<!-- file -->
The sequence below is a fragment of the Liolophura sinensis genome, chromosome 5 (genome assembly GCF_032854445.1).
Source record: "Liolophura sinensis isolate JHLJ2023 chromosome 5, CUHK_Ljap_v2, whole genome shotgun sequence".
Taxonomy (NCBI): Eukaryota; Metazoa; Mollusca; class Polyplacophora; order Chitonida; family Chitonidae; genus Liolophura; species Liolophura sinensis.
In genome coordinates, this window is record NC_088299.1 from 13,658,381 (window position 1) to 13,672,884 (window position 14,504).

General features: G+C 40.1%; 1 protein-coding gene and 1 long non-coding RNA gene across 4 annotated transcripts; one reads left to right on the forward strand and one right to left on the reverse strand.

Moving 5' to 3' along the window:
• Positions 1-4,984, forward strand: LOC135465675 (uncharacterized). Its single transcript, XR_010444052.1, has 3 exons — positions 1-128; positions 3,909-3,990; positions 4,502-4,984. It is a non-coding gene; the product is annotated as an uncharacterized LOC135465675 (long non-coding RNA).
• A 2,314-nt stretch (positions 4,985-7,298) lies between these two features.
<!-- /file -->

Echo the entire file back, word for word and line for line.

The sequence below is a fragment of the Liolophura sinensis genome, chromosome 5 (genome assembly GCF_032854445.1).
Source record: "Liolophura sinensis isolate JHLJ2023 chromosome 5, CUHK_Ljap_v2, whole genome shotgun sequence".
Taxonomy (NCBI): Eukaryota; Metazoa; Mollusca; class Polyplacophora; order Chitonida; family Chitonidae; genus Liolophura; species Liolophura sinensis.
In genome coordinates, this window is record NC_088299.1 from 13,658,381 (window position 1) to 13,672,884 (window position 14,504).

General features: G+C 40.1%; 1 protein-coding gene and 1 long non-coding RNA gene across 4 annotated transcripts; one reads left to right on the forward strand and one right to left on the reverse strand.

Moving 5' to 3' along the window:
• Positions 1-4,984, forward strand: LOC135465675 (uncharacterized). Its single transcript, XR_010444052.1, has 3 exons — positions 1-128; positions 3,909-3,990; positions 4,502-4,984. It is a non-coding gene; the product is annotated as an uncharacterized LOC135465675 (long non-coding RNA).
• A 2,314-nt stretch (positions 4,985-7,298) lies between these two features.